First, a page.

Part III (pp. 221-337) deals with the role of Philae as a centre for evangelization to the southern territories. The Life of Aaron, Procopius’ Persian Wars and John of Ephesus’ Church History are analyzed for their trustfulness as historical sources about Philae and its religious transformation. Dijkstra challenges the normal view of the Life of Aaron as an historical source since it has many traits in common with early Egyptian hagiography and the Imitatio Christi : the major point of the Lives of the Saints is to build a relation between author and reader, quite far from a trustworthy historical account.7 Dijkstra raises similar questions for Procopius’ and John of Ephesus’ accounts of Justinian’s and Theodora’s missions to the Noubades. Both missions have been connected in scholarly literature to the closure of the temples at Philae as proof of an increased hostility toward the South. Dijkstra objects to such interpretation and sees them as nothing more than casual circumstance, mostly due to the fact that the imperial army was there.
The book is an importance research tool for anyone studying Early Christianity in Egypt. When the author deals with hagiography, he addresses the most recent work by Frankfurter and Van Millen.8 The picture of a slow assimilation of Philae into the Christian world is not conflicting with the most recent scholarly literature and well agrees with what is known from other parts of Egypt. As for 537 CE being a fundamental date for the end of paganism in Egypt, Dijkstra has made a convincing argument to dismiss such date: there is no definite break between Isis and Christ at Philae, but the former flows into the other without significant conflicts. The various arguments coherently point and answer the initial questions, though only time and research will say how much this new horizon will last.
Very pleasantly, the book is not overburdened by technicalities, it tries to keep everything under clear headings and it is a pleasure to read. The typos are few and do not mar the legibility of the text, and the references are up to date.9
1. The original PhD version can be retrieved at http://dissertations.ub.rug.nl/FILES/faculties/theology/2005/j.h.f.dijkstra/thesis.pdf.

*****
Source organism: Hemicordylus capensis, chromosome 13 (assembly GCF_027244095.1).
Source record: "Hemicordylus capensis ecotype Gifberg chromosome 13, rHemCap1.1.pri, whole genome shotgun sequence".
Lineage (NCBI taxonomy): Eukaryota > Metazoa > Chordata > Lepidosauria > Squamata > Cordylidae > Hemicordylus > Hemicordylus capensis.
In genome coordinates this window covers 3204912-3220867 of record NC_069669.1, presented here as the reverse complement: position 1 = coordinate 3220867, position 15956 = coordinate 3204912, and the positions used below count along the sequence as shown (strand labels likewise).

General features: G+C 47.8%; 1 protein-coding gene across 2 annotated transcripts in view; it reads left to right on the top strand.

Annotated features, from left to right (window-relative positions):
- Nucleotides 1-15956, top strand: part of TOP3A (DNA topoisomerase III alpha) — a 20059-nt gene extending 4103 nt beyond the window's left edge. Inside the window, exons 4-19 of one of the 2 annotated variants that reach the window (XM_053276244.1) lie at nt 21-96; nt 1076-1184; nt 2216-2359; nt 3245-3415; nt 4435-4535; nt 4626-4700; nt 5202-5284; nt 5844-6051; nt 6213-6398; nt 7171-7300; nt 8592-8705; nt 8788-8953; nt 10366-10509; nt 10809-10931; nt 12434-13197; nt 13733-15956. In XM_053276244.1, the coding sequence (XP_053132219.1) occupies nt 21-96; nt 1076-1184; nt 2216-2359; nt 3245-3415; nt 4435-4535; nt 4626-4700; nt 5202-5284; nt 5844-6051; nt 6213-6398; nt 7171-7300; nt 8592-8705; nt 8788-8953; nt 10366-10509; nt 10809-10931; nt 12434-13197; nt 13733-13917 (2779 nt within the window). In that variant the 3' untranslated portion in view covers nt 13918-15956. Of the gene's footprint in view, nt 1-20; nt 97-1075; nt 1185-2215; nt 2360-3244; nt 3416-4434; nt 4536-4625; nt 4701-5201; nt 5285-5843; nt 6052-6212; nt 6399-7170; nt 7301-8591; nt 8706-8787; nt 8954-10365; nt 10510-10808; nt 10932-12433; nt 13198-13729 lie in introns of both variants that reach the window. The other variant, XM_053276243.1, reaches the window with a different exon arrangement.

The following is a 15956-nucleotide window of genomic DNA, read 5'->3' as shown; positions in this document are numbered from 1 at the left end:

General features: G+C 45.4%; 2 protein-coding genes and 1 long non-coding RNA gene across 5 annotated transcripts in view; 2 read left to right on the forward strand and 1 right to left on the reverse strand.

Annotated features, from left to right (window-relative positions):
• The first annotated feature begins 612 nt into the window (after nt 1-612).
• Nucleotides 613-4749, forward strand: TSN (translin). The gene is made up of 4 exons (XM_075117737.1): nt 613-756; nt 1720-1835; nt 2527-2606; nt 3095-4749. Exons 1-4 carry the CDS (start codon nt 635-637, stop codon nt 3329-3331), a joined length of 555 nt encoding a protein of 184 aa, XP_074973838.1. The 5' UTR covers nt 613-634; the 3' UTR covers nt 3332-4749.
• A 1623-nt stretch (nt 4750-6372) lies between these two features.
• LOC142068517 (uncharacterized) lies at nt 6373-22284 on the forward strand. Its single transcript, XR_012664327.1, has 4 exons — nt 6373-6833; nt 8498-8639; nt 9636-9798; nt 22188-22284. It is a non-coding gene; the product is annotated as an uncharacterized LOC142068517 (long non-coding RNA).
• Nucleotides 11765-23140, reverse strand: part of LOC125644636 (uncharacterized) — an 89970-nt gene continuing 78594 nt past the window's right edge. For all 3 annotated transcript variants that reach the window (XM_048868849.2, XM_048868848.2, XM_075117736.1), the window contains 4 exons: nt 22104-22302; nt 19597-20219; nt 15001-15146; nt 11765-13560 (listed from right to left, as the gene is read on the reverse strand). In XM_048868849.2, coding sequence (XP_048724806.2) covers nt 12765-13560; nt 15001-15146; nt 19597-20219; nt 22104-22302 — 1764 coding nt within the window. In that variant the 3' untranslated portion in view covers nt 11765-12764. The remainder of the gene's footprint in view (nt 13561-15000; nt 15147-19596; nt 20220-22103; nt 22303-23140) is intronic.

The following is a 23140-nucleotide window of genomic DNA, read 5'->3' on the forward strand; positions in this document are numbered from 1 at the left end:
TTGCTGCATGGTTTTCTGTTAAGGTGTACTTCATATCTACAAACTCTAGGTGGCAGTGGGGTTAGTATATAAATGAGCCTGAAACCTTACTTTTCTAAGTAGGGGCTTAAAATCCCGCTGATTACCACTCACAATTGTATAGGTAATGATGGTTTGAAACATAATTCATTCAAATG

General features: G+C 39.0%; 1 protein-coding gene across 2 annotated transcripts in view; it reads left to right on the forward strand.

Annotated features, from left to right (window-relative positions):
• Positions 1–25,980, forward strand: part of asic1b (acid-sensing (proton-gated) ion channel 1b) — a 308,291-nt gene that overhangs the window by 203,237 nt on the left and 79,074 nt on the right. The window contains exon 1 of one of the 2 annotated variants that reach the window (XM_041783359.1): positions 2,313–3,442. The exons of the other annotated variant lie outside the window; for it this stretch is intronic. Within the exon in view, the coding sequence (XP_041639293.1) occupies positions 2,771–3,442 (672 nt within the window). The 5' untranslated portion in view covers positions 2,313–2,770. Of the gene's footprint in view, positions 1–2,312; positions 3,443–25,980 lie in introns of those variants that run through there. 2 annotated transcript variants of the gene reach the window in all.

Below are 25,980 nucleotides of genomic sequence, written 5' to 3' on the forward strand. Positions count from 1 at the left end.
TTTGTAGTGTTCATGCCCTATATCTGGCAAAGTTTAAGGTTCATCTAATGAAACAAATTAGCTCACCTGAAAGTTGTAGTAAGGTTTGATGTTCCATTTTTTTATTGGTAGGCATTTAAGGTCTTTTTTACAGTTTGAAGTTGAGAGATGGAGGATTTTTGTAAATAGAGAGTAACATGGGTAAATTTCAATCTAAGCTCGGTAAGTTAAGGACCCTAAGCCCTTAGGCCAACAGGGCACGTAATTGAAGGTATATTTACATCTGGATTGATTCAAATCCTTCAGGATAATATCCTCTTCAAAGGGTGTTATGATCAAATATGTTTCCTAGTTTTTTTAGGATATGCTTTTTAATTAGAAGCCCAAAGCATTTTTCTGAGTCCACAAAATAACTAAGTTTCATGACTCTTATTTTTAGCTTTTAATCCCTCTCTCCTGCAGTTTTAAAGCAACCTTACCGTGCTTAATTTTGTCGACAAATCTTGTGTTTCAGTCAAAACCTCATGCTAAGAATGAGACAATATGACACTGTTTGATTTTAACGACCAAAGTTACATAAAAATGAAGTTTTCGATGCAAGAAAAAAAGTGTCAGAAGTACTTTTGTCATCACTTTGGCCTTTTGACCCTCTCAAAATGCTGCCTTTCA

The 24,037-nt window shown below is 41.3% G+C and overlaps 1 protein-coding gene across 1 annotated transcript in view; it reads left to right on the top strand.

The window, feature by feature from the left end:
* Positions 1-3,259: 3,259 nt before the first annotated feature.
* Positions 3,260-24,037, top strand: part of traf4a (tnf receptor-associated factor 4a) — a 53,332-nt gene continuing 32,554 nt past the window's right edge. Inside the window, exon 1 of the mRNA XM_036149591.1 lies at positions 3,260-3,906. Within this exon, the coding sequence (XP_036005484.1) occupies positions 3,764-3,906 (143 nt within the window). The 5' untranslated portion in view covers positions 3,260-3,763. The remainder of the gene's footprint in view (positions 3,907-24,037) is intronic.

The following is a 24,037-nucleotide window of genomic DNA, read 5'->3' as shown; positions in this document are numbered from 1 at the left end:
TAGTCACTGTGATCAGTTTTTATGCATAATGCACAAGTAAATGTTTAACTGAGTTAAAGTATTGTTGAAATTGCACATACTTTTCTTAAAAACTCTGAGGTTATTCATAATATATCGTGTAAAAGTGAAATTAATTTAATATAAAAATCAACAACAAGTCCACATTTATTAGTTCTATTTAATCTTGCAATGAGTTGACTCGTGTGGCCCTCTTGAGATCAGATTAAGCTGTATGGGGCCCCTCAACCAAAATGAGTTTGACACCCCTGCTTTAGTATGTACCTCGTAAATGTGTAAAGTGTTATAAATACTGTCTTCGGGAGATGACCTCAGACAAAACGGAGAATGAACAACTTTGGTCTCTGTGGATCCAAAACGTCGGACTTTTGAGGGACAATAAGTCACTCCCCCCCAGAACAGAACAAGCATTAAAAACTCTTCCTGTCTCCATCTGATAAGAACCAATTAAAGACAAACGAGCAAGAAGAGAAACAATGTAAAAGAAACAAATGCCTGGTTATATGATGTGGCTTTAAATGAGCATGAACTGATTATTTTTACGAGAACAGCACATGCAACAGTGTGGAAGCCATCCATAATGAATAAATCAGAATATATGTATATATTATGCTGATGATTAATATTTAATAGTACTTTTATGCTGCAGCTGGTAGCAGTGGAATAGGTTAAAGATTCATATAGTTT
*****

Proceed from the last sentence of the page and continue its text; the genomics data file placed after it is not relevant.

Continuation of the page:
2. As already remarked by R. Bagnall, Egypt in Late Antiquity, (Princeton, 1993), 146-147, Blemmyes were certainly by then the last remaining bastion of Egyptian religion.
3. See also J. G. Keenan, “Evidence for the Byzantine Army in the Syene Papyri”, BASP 27 (1990), 139-150 and MacCoull, “Christianity at Syene/Elephantine/Philae”, BASP 27 (1990), 151-162.
4. Bagnall, Egypt, 269, D. Frankfurter Religion in Roman Egypt. Assimilation and Resistance, (Princeton, 1998), 199-200
5. Bagnall, Egypt, 262.
6. Frankfurter Religion, 202-217.
7. See already U. Gotter, “Thekla gegen Apollon: Überlegungen zur Transformation regionaler Sakraltopographie in der Spätantike”, Klio, 85 (2003), 189-211.
8. D. Frankfurter, “Hagiography and the Reconstruction of Local Religion in Late Antique Egypt: Memories, Inventions and Landscapes”, in J.H.F. Dijkstra, M. van Dijk (eds.), The Encroaching Desert. Egyptian Hagiography and the Medieval East, (Leiden, 2006), 13-37 and P. van Minnen, “‘Saving History? Egyptian Hagiography in Its Space and Time”, in Ibidem, 57-91.
9. Still from my Egyptological background, I give some further references about corn mummies, and the Dodecaschoinos in the Ptolemaic Period. For the corn mummies, see M. C. Centrone, ”Corn-Mummies. Amulets of Life”, in K. Szpakowska (ed), Through a Glass Darkly. Magic, Dreams and Prophecy in Ancient Egypt, (Swansea, 2006), pp. 33-46. For the Dodecaschoinos, R.B. Gozzoli, The Writing of History in Ancient Egypt during the First Millennium BC (ca. 1070-180 BC). Trends and Perspectives, (London, 2006), pp. 252-58.